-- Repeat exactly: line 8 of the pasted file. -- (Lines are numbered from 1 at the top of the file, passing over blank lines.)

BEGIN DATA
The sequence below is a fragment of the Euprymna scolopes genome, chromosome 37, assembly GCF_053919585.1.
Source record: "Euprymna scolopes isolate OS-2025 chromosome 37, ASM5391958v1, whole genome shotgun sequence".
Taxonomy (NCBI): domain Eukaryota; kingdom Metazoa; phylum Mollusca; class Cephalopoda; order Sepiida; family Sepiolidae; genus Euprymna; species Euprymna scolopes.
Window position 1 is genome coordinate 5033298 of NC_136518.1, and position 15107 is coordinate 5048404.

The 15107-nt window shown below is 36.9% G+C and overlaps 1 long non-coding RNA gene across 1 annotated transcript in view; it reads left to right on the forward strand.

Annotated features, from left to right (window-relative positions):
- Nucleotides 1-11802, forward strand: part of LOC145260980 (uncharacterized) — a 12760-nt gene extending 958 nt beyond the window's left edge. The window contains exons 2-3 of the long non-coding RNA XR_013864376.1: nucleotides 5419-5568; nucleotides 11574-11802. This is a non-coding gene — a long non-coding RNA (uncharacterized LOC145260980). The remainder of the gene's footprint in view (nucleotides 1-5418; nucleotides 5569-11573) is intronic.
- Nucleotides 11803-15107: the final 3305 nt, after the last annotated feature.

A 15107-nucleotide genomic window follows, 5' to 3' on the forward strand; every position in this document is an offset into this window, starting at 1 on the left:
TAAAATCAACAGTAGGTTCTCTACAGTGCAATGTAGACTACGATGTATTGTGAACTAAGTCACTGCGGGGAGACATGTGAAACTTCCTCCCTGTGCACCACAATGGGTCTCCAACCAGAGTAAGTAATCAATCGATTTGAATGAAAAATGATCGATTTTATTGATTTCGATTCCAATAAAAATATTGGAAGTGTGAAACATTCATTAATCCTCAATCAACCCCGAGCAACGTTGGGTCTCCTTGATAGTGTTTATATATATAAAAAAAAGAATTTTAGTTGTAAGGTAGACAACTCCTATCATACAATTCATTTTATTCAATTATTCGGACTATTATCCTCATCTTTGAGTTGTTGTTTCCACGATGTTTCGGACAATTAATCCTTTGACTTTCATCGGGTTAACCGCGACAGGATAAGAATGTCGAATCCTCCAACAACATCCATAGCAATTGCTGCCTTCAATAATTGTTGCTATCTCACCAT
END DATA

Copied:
- Nucleotides 11803-15107: the final 3305 nt, after the last annotated feature.